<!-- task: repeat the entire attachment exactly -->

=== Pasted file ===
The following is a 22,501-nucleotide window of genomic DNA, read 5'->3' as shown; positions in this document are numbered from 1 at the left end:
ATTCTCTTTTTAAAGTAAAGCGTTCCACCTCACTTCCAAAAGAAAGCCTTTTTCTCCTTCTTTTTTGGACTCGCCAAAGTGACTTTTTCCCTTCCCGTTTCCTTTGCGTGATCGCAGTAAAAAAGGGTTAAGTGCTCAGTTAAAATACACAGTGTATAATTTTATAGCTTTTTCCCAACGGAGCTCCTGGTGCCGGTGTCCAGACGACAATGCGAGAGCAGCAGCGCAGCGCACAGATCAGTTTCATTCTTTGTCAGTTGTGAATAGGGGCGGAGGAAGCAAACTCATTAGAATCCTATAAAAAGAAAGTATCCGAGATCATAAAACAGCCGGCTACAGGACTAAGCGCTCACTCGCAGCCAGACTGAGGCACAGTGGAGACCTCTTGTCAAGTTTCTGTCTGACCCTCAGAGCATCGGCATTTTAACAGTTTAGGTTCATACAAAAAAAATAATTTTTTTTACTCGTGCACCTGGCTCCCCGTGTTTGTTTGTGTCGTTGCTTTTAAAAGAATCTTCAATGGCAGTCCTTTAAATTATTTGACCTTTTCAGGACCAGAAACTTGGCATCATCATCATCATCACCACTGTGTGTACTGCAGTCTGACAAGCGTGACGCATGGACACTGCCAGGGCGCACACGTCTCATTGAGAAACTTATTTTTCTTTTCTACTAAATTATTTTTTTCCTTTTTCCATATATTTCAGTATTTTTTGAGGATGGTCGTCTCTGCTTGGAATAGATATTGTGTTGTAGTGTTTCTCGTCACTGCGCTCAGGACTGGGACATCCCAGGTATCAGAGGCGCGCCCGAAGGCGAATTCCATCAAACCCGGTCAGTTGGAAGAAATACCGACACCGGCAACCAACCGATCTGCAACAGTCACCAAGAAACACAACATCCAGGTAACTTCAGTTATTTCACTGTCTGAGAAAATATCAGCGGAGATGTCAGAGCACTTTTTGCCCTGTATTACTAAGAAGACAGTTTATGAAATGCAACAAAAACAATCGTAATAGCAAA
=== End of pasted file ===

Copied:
The following is a 22,501-nucleotide window of genomic DNA, read 5'->3' as shown; positions in this document are numbered from 1 at the left end:
ATTCTCTTTTTAAAGTAAAGCGTTCCACCTCACTTCCAAAAGAAAGCCTTTTTCTCCTTCTTTTTTGGACTCGCCAAAGTGACTTTTTCCCTTCCCGTTTCCTTTGCGTGATCGCAGTAAAAAAGGGTTAAGTGCTCAGTTAAAATACACAGTGTATAATTTTATAGCTTTTTCCCAACGGAGCTCCTGGTGCCGGTGTCCAGACGACAATGCGAGAGCAGCAGCGCAGCGCACAGATCAGTTTCATTCTTTGTCAGTTGTGAATAGGGGCGGAGGAAGCAAACTCATTAGAATCCTATAAAAAGAAAGTATCCGAGATCATAAAACAGCCGGCTACAGGACTAAGCGCTCACTCGCAGCCAGACTGAGGCACAGTGGAGACCTCTTGTCAAGTTTCTGTCTGACCCTCAGAGCATCGGCATTTTAACAGTTTAGGTTCATACAAAAAAAATAATTTTTTTTACTCGTGCACCTGGCTCCCCGTGTTTGTTTGTGTCGTTGCTTTTAAAAGAATCTTCAATGGCAGTCCTTTAAATTATTTGACCTTTTCAGGACCAGAAACTTGGCATCATCATCATCATCACCACTGTGTGTACTGCAGTCTGACAAGCGTGACGCATGGACACTGCCAGGGCGCACACGTCTCATTGAGAAACTTATTTTTCTTTTCTACTAAATTATTTTTTTCCTTTTTCCATATATTTCAGTATTTTTTGAGGATGGTCGTCTCTGCTTGGAATAGATATTGTGTTGTAGTGTTTCTCGTCACTGCGCTCAGGACTGGGACATCCCAGGTATCAGAGGCGCGCCCGAAGGCGAATTCCATCAAACCCGGTCAGTTGGAAGAAATACCGACACCGGCAACCAACCGATCTGCAACAGTCACCAAGAAACACAACATCCAGGTAACTTCAGTTATTTCACTGTCTGAGAAAATATCAGCGGAGATGTCAGAGCACTTTTTGCCCTGTATTACTAAGAAGACAGTTTATGAAATGCAACAAAAACAATCGTAATAGCAAA